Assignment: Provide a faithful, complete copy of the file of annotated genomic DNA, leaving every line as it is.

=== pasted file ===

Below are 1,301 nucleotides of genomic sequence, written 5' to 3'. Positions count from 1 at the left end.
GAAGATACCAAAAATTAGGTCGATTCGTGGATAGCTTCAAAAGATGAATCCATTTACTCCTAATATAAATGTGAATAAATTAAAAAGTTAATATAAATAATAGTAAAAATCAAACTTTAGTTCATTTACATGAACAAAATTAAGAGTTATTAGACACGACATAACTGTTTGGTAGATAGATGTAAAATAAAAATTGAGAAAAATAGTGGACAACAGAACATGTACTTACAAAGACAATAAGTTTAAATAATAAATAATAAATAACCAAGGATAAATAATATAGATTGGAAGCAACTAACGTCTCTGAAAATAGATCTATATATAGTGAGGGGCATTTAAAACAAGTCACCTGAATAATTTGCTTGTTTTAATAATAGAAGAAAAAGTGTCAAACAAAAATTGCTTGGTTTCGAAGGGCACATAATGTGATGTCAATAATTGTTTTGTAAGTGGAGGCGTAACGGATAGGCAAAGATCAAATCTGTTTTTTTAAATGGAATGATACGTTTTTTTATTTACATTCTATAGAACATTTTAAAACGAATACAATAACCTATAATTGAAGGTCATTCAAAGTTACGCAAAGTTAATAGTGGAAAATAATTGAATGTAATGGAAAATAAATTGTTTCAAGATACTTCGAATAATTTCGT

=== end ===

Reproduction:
Below are 1,301 nucleotides of genomic sequence, written 5' to 3'. Positions count from 1 at the left end.
GAAGATACCAAAAATTAGGTCGATTCGTGGATAGCTTCAAAAGATGAATCCATTTACTCCTAATATAAATGTGAATAAATTAAAAAGTTAATATAAATAATAGTAAAAATCAAACTTTAGTTCATTTACATGAACAAAATTAAGAGTTATTAGACACGACATAACTGTTTGGTAGATAGATGTAAAATAAAAATTGAGAAAAATAGTGGACAACAGAACATGTACTTACAAAGACAATAAGTTTAAATAATAAATAATAAATAACCAAGGATAAATAATATAGATTGGAAGCAACTAACGTCTCTGAAAATAGATCTATATATAGTGAGGGGCATTTAAAACAAGTCACCTGAATAATTTGCTTGTTTTAATAATAGAAGAAAAAGTGTCAAACAAAAATTGCTTGGTTTCGAAGGGCACATAATGTGATGTCAATAATTGTTTTGTAAGTGGAGGCGTAACGGATAGGCAAAGATCAAATCTGTTTTTTTAAATGGAATGATACGTTTTTTTATTTACATTCTATAGAACATTTTAAAACGAATACAATAACCTATAATTGAAGGTCATTCAAAGTTACGCAAAGTTAATAGTGGAAAATAATTGAATGTAATGGAAAATAAATTGTTTCAAGATACTTCGAATAATTTCGT